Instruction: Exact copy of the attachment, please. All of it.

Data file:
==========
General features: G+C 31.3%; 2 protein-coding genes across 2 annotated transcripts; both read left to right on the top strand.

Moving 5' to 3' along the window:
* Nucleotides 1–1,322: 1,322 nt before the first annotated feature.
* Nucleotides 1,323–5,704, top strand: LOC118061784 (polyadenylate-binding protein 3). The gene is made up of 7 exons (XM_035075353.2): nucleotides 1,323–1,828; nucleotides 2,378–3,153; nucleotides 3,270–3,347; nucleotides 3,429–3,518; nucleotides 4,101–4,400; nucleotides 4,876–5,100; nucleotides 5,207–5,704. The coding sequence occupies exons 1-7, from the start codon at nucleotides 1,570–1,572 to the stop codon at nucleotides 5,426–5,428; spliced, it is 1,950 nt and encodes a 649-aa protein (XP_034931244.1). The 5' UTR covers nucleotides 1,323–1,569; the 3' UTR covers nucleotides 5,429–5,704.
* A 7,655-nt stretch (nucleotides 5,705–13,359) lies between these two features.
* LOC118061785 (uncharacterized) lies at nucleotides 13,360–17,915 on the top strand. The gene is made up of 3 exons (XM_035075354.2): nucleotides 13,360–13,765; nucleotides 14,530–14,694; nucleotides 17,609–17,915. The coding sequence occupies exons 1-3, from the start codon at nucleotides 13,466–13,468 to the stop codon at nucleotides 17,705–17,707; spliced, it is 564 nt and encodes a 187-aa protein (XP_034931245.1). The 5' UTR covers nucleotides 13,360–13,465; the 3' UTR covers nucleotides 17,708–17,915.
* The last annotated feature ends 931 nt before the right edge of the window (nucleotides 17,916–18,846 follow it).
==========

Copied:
General features: G+C 31.3%; 2 protein-coding genes across 2 annotated transcripts; both read left to right on the top strand.

Moving 5' to 3' along the window:
* Nucleotides 1–1,322: 1,322 nt before the first annotated feature.
* Nucleotides 1,323–5,704, top strand: LOC118061784 (polyadenylate-binding protein 3). The gene is made up of 7 exons (XM_035075353.2): nucleotides 1,323–1,828; nucleotides 2,378–3,153; nucleotides 3,270–3,347; nucleotides 3,429–3,518; nucleotides 4,101–4,400; nucleotides 4,876–5,100; nucleotides 5,207–5,704. The coding sequence occupies exons 1-7, from the start codon at nucleotides 1,570–1,572 to the stop codon at nucleotides 5,426–5,428; spliced, it is 1,950 nt and encodes a 649-aa protein (XP_034931244.1). The 5' UTR covers nucleotides 1,323–1,569; the 3' UTR covers nucleotides 5,429–5,704.
* A 7,655-nt stretch (nucleotides 5,705–13,359) lies between these two features.
* LOC118061785 (uncharacterized) lies at nucleotides 13,360–17,915 on the top strand. The gene is made up of 3 exons (XM_035075354.2): nucleotides 13,360–13,765; nucleotides 14,530–14,694; nucleotides 17,609–17,915. The coding sequence occupies exons 1-3, from the start codon at nucleotides 13,466–13,468 to the stop codon at nucleotides 17,705–17,707; spliced, it is 564 nt and encodes a 187-aa protein (XP_034931245.1). The 5' UTR covers nucleotides 13,360–13,465; the 3' UTR covers nucleotides 17,708–17,915.
* The last annotated feature ends 931 nt before the right edge of the window (nucleotides 17,916–18,846 follow it).